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Friday, August 8, 2014

The Damsel-in-Distress Trope

Women have griped about the trope a lot. I can understand the complaint. Although it is true that most homicides are committed by men, most victims of homicides are also men, with the exception of domestic homicide (Kellerman and Mercy, 1992). The line between condemnation and exploitation on the writers' part and between being horrified and thrilled on the readers' part can be blurry.

In The Devil's Star, a thriller by Jo Nesbo in the Harry Hole series, a series of four murders were committed, in which 3 victims were young women, 1 was a young man. I searched my heart and, to my chagrin, had to admit that the death of the young man seemed less "thrilling" (or what the Chinese call 惊悚) than the women's. Perhaps because I am a woman, the murder of a woman seems more identifiably terrible to read about. Why do men like to read about murders of women, especially a young, pretty woman of reproductive age? Maybe this is a belief or instinct buried in all humans --- women are a more valuable/precise/scarce resource than men to our species/tribe, thanks to the inefficiency of childbearing. Every woman is needed in the game of reproduction for the tribe. Instinctively, we feel a greater loss in a woman's death. The same reasoning goes for our feelings toward the untimely death of a young person versus an old one.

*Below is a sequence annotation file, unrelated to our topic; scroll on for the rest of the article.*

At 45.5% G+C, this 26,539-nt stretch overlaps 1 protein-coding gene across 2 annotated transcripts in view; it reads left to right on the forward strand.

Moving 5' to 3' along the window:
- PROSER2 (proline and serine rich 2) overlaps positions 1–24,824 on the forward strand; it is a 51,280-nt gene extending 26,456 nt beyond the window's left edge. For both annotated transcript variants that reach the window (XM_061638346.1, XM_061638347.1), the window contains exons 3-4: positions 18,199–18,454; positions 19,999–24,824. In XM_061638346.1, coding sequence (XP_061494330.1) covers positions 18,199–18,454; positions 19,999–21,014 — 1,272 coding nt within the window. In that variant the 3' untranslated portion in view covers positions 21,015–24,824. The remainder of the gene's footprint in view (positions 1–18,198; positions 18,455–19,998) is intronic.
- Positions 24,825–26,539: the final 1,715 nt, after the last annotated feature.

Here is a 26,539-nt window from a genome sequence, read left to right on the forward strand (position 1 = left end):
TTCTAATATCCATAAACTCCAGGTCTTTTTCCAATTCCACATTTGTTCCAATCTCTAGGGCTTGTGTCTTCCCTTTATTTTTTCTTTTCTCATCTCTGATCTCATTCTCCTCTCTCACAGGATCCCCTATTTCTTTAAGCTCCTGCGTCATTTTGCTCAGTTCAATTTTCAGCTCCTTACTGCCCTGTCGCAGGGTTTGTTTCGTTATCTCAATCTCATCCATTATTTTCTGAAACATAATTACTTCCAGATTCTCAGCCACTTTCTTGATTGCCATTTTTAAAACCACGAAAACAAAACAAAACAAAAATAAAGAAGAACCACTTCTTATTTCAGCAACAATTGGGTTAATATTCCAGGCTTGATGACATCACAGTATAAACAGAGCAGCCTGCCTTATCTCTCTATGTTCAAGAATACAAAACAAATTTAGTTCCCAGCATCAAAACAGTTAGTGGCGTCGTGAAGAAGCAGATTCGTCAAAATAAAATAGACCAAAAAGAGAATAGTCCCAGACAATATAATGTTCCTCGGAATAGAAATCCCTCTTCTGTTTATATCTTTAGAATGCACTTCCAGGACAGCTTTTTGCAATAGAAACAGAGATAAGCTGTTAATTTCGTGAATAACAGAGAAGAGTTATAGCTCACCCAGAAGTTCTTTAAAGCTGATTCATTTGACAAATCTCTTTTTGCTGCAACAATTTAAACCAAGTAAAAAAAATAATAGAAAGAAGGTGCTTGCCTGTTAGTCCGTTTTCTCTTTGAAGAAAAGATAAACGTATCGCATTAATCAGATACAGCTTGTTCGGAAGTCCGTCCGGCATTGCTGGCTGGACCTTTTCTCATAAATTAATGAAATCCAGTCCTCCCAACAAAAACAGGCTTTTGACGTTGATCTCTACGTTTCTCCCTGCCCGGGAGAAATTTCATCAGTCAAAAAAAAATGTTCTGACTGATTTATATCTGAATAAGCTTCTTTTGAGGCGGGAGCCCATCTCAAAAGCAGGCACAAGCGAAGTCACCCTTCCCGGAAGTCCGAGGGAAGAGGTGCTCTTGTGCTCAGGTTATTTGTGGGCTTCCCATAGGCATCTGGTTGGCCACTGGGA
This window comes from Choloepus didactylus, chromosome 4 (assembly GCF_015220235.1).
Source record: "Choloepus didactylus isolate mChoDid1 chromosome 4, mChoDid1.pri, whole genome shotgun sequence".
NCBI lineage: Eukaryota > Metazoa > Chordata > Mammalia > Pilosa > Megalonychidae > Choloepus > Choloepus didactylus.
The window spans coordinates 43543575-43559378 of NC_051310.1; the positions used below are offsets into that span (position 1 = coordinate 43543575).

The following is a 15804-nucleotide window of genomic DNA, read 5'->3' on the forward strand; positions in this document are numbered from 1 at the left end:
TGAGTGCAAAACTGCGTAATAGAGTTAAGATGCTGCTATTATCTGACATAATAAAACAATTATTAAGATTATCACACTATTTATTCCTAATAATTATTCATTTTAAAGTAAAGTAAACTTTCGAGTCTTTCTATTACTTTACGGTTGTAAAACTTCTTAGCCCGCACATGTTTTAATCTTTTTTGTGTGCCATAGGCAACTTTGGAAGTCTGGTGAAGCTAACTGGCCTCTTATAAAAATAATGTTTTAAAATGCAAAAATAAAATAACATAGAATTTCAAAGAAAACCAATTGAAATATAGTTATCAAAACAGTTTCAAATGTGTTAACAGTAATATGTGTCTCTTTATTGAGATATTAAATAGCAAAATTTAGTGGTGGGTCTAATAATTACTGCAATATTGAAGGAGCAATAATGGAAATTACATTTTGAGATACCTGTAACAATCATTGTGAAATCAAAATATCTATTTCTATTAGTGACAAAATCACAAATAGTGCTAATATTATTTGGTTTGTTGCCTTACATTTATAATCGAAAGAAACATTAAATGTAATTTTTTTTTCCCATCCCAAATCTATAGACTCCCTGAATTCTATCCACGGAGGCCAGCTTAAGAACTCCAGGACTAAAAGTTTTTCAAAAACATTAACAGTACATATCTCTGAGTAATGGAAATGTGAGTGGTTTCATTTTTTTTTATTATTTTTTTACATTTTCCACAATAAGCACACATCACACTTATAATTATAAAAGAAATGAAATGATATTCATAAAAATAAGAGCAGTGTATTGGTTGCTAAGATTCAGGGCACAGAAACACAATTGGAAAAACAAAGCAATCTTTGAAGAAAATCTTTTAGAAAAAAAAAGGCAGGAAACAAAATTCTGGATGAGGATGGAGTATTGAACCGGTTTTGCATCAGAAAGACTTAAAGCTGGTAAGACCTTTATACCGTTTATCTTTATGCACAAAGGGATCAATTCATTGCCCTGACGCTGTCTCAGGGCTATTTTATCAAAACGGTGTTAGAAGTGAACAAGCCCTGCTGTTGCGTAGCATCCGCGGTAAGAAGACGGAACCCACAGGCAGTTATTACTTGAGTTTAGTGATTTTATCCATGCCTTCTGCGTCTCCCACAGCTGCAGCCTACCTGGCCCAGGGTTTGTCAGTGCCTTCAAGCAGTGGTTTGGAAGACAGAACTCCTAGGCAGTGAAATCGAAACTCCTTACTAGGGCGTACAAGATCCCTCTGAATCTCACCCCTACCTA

Also, yes, murders with a sexual motive thrill readers a lot more than murders for money. Financial motives were once common in "cozy" mysteries, in which one has much room to play with the issue of inheritance. Social changes have rendered those stories obsolete, even if homicide for money remains common in the real world. What other motives can mystery writers use but sex and revenge? Political murders and assassinations belong in its own subgenre. 

Well, frankly, murders for money or politics are just not as intimate and therefore as thrilling as more emotional and personal motives such as revenge and sex (including jealousy and various perversions). It's human nature. The market is unlikely to get tired of them any time soon.  

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